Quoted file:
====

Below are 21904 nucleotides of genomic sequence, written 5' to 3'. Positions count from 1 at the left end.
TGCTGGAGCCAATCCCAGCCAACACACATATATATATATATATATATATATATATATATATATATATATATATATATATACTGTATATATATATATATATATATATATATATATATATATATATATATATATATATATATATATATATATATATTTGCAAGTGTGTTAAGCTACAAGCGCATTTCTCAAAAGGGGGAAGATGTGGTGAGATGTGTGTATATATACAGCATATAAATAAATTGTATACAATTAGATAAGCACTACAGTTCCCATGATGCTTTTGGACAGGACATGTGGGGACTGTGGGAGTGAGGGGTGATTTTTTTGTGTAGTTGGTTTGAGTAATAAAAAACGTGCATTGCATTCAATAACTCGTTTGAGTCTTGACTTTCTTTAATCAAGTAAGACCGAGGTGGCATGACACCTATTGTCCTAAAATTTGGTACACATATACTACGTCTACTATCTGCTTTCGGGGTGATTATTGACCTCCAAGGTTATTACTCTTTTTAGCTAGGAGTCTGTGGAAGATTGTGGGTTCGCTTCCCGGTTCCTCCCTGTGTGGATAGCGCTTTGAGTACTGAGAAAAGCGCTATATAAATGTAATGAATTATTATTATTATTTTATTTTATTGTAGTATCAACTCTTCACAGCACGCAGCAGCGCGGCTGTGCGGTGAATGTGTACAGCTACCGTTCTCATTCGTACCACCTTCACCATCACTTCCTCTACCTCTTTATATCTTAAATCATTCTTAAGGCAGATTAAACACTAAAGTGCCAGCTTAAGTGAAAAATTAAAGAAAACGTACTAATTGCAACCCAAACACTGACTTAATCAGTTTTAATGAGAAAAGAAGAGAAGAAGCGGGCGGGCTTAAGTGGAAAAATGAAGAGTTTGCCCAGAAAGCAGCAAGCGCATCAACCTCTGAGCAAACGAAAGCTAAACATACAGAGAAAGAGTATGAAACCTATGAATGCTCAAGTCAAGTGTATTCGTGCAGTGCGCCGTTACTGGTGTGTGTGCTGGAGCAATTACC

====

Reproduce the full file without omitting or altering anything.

Below are 21904 nucleotides of genomic sequence, written 5' to 3'. Positions count from 1 at the left end.
TGCTGGAGCCAATCCCAGCCAACACACATATATATATATATATATATATATATATATATATATATATATATATATATATACTGTATATATATATATATATATATATATATATATATATATATATATATATATATATATATATATATATATATATTTGCAAGTGTGTTAAGCTACAAGCGCATTTCTCAAAAGGGGGAAGATGTGGTGAGATGTGTGTATATATACAGCATATAAATAAATTGTATACAATTAGATAAGCACTACAGTTCCCATGATGCTTTTGGACAGGACATGTGGGGACTGTGGGAGTGAGGGGTGATTTTTTTGTGTAGTTGGTTTGAGTAATAAAAAACGTGCATTGCATTCAATAACTCGTTTGAGTCTTGACTTTCTTTAATCAAGTAAGACCGAGGTGGCATGACACCTATTGTCCTAAAATTTGGTACACATATACTACGTCTACTATCTGCTTTCGGGGTGATTATTGACCTCCAAGGTTATTACTCTTTTTAGCTAGGAGTCTGTGGAAGATTGTGGGTTCGCTTCCCGGTTCCTCCCTGTGTGGATAGCGCTTTGAGTACTGAGAAAAGCGCTATATAAATGTAATGAATTATTATTATTATTTTATTTTATTGTAGTATCAACTCTTCACAGCACGCAGCAGCGCGGCTGTGCGGTGAATGTGTACAGCTACCGTTCTCATTCGTACCACCTTCACCATCACTTCCTCTACCTCTTTATATCTTAAATCATTCTTAAGGCAGATTAAACACTAAAGTGCCAGCTTAAGTGAAAAATTAAAGAAAACGTACTAATTGCAACCCAAACACTGACTTAATCAGTTTTAATGAGAAAAGAAGAGAAGAAGCGGGCGGGCTTAAGTGGAAAAATGAAGAGTTTGCCCAGAAAGCAGCAAGCGCATCAACCTCTGAGCAAACGAAAGCTAAACATACAGAGAAAGAGTATGAAACCTATGAATGCTCAAGTCAAGTGTATTCGTGCAGTGCGCCGTTACTGGTGTGTGTGCTGGAGCAATTACC